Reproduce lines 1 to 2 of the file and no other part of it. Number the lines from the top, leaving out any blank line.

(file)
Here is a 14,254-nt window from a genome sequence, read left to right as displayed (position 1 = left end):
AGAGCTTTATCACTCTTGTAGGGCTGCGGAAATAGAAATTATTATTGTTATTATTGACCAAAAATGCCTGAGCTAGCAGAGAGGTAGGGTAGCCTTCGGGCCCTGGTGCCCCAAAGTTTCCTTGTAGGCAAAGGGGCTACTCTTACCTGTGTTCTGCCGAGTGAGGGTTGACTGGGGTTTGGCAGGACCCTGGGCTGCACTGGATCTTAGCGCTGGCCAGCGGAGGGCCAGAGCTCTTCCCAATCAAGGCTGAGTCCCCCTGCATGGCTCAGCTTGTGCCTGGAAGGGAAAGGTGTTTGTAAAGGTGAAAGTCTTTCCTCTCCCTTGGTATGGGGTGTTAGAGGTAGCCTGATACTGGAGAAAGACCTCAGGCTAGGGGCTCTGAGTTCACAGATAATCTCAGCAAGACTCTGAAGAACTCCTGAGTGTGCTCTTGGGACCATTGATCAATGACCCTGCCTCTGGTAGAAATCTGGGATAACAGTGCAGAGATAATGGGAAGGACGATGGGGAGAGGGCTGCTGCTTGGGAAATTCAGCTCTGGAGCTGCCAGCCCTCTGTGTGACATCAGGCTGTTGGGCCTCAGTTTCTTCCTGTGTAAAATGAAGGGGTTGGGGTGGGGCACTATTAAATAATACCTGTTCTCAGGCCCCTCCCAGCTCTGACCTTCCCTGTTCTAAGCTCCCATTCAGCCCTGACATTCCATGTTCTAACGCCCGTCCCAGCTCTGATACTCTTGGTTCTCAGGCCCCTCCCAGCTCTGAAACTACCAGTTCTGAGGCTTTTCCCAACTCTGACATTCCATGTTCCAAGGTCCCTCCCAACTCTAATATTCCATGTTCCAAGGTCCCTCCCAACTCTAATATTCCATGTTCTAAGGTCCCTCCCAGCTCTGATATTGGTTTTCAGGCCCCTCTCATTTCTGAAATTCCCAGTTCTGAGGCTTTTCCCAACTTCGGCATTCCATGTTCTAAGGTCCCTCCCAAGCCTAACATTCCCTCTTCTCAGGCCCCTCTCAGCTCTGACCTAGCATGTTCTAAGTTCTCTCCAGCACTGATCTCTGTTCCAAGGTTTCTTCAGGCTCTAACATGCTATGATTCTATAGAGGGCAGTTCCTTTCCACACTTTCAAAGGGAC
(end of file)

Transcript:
Here is a 14,254-nt window from a genome sequence, read left to right as displayed (position 1 = left end):
AGAGCTTTATCACTCTTGTAGGGCTGCGGAAATAGAAATTATTATTGTTATTATTGACCAAAAATGCCTGAGCTAGCAGAGAGGTAGGGTAGCCTTCGGGCCCTGGTGCCCCAAAGTTTCCTTGTAGGCAAAGGGGCTACTCTTACCTGTGTTCTGCCGAGTGAGGGTTGACTGGGGTTTGGCAGGACCCTGGGCTGCACTGGATCTTAGCGCTGGCCAGCGGAGGGCCAGAGCTCTTCCCAATCAAGGCTGAGTCCCCCTGCATGGCTCAGCTTGTGCCTGGAAGGGAAAGGTGTTTGTAAAGGTGAAAGTCTTTCCTCTCCCTTGGTATGGGGTGTTAGAGGTAGCCTGATACTGGAGAAAGACCTCAGGCTAGGGGCTCTGAGTTCACAGATAATCTCAGCAAGACTCTGAAGAACTCCTGAGTGTGCTCTTGGGACCATTGATCAATGACCCTGCCTCTGGTAGAAATCTGGGATAACAGTGCAGAGATAATGGGAAGGACGATGGGGAGAGGGCTGCTGCTTGGGAAATTCAGCTCTGGAGCTGCCAGCCCTCTGTGTGACATCAGGCTGTTGGGCCTCAGTTTCTTCCTGTGTAAAATGAAGGGGTTGGGGTGGGGCACTATTAAATAATACCTGTTCTCAGGCCCCTCCCAGCTCTGACCTTCCCTGTTCTAAGCTCCCATTCAGCCCTGACATTCCATGTTCTAACGCCCGTCCCAGCTCTGATACTCTTGGTTCTCAGGCCCCTCCCAGCTCTGAAACTACCAGTTCTGAGGCTTTTCCCAACTCTGACATTCCATGTTCCAAGGTCCCTCCCAACTCTAATATTCCATGTTCCAAGGTCCCTCCCAACTCTAATATTCCATGTTCTAAGGTCCCTCCCAGCTCTGATATTGGTTTTCAGGCCCCTCTCATTTCTGAAATTCCCAGTTCTGAGGCTTTTCCCAACTTCGGCATTCCATGTTCTAAGGTCCCTCCCAAGCCTAACATTCCCTCTTCTCAGGCCCCTCTCAGCTCTGACCTAGCATGTTCTAAGTTCTCTCCAGCACTGATCTCTGTTCCAAGGTTTCTTCAGGCTCTAACATGCTATGATTCTATAGAGGGCAGTTCCTTTCCACACTTTCAAAGGGAC